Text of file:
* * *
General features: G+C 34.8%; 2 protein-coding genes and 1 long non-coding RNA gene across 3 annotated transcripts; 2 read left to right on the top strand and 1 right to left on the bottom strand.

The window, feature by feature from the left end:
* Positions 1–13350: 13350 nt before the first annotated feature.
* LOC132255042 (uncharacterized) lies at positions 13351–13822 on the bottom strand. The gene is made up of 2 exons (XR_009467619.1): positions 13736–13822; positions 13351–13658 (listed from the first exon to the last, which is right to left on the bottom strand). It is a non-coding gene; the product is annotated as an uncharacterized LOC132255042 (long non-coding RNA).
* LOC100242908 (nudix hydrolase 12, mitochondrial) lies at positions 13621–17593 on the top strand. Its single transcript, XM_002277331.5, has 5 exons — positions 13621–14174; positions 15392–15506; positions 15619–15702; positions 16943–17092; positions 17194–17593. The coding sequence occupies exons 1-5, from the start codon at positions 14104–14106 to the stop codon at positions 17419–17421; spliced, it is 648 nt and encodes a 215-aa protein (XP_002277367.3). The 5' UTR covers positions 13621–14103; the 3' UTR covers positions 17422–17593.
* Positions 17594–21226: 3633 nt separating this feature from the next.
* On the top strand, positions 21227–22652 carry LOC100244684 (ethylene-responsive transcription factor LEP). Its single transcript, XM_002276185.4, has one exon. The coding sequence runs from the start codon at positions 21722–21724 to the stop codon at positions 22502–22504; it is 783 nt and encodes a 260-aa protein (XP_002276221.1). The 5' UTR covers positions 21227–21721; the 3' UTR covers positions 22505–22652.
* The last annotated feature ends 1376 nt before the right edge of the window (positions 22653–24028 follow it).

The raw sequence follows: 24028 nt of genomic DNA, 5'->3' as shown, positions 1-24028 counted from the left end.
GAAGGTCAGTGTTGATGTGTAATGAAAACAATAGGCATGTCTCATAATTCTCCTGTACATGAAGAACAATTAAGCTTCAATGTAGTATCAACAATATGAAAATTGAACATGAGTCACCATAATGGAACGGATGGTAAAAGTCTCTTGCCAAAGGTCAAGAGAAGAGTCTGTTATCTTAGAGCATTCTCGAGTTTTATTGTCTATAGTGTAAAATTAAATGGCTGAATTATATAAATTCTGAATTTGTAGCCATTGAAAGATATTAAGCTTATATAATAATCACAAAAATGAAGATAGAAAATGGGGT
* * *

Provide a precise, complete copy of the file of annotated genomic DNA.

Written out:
General features: G+C 34.8%; 2 protein-coding genes and 1 long non-coding RNA gene across 3 annotated transcripts; 2 read left to right on the top strand and 1 right to left on the bottom strand.

The window, feature by feature from the left end:
* Positions 1–13350: 13350 nt before the first annotated feature.
* LOC132255042 (uncharacterized) lies at positions 13351–13822 on the bottom strand. The gene is made up of 2 exons (XR_009467619.1): positions 13736–13822; positions 13351–13658 (listed from the first exon to the last, which is right to left on the bottom strand). It is a non-coding gene; the product is annotated as an uncharacterized LOC132255042 (long non-coding RNA).
* LOC100242908 (nudix hydrolase 12, mitochondrial) lies at positions 13621–17593 on the top strand. Its single transcript, XM_002277331.5, has 5 exons — positions 13621–14174; positions 15392–15506; positions 15619–15702; positions 16943–17092; positions 17194–17593. The coding sequence occupies exons 1-5, from the start codon at positions 14104–14106 to the stop codon at positions 17419–17421; spliced, it is 648 nt and encodes a 215-aa protein (XP_002277367.3). The 5' UTR covers positions 13621–14103; the 3' UTR covers positions 17422–17593.
* Positions 17594–21226: 3633 nt separating this feature from the next.
* On the top strand, positions 21227–22652 carry LOC100244684 (ethylene-responsive transcription factor LEP). Its single transcript, XM_002276185.4, has one exon. The coding sequence runs from the start codon at positions 21722–21724 to the stop codon at positions 22502–22504; it is 783 nt and encodes a 260-aa protein (XP_002276221.1). The 5' UTR covers positions 21227–21721; the 3' UTR covers positions 22505–22652.
* The last annotated feature ends 1376 nt before the right edge of the window (positions 22653–24028 follow it).

The raw sequence follows: 24028 nt of genomic DNA, 5'->3' as shown, positions 1-24028 counted from the left end.
GAAGGTCAGTGTTGATGTGTAATGAAAACAATAGGCATGTCTCATAATTCTCCTGTACATGAAGAACAATTAAGCTTCAATGTAGTATCAACAATATGAAAATTGAACATGAGTCACCATAATGGAACGGATGGTAAAAGTCTCTTGCCAAAGGTCAAGAGAAGAGTCTGTTATCTTAGAGCATTCTCGAGTTTTATTGTCTATAGTGTAAAATTAAATGGCTGAATTATATAAATTCTGAATTTGTAGCCATTGAAAGATATTAAGCTTATATAATAATCACAAAAATGAAGATAGAAAATGGGGT